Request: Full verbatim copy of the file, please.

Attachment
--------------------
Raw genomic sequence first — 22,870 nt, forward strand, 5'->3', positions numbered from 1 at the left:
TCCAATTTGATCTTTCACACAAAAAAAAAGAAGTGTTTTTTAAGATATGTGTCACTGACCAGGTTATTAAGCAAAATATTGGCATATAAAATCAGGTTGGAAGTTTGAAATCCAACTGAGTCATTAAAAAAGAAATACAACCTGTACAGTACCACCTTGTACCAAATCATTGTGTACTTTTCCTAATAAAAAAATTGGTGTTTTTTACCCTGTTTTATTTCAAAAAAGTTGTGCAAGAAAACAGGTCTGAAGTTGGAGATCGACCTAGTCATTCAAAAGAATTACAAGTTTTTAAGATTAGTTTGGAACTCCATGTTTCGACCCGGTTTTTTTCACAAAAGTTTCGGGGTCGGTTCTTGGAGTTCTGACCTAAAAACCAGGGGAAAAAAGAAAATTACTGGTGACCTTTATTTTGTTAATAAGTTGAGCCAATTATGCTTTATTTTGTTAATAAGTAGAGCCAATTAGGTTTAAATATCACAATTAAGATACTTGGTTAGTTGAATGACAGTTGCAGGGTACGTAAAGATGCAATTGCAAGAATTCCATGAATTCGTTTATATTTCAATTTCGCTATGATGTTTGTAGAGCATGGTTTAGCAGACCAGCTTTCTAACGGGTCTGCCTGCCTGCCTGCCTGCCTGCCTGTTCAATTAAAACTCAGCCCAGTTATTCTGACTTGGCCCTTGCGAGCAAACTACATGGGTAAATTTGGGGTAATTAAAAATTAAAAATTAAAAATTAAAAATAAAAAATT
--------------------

Raw genomic sequence first — 22,870 nt, forward strand, 5'->3', positions numbered from 1 at the left:
TCCAATTTGATCTTTCACACAAAAAAAAAGAAGTGTTTTTTAAGATATGTGTCACTGACCAGGTTATTAAGCAAAATATTGGCATATAAAATCAGGTTGGAAGTTTGAAATCCAACTGAGTCATTAAAAAAGAAATACAACCTGTACAGTACCACCTTGTACCAAATCATTGTGTACTTTTCCTAATAAAAAAATTGGTGTTTTTTACCCTGTTTTATTTCAAAAAAGTTGTGCAAGAAAACAGGTCTGAAGTTGGAGATCGACCTAGTCATTCAAAAGAATTACAAGTTTTTAAGATTAGTTTGGAACTCCATGTTTCGACCCGGTTTTTTTCACAAAAGTTTCGGGGTCGGTTCTTGGAGTTCTGACCTAAAAACCAGGGGAAAAAAGAAAATTACTGGTGACCTTTATTTTGTTAATAAGTTGAGCCAATTATGCTTTATTTTGTTAATAAGTAGAGCCAATTAGGTTTAAATATCACAATTAAGATACTTGGTTAGTTGAATGACAGTTGCAGGGTACGTAAAGATGCAATTGCAAGAATTCCATGAATTCGTTTATATTTCAATTTCGCTATGATGTTTGTAGAGCATGGTTTAGCAGACCAGCTTTCTAACGGGTCTGCCTGCCTGCCTGCCTGCCTGCCTGTTCAATTAAAACTCAGCCCAGTTATTCTGACTTGGCCCTTGCGAGCAAACTACATGGGTAAATTTGGGGTAATTAAAAATTAAAAATTAAAAATTAAAAATAAAAAATT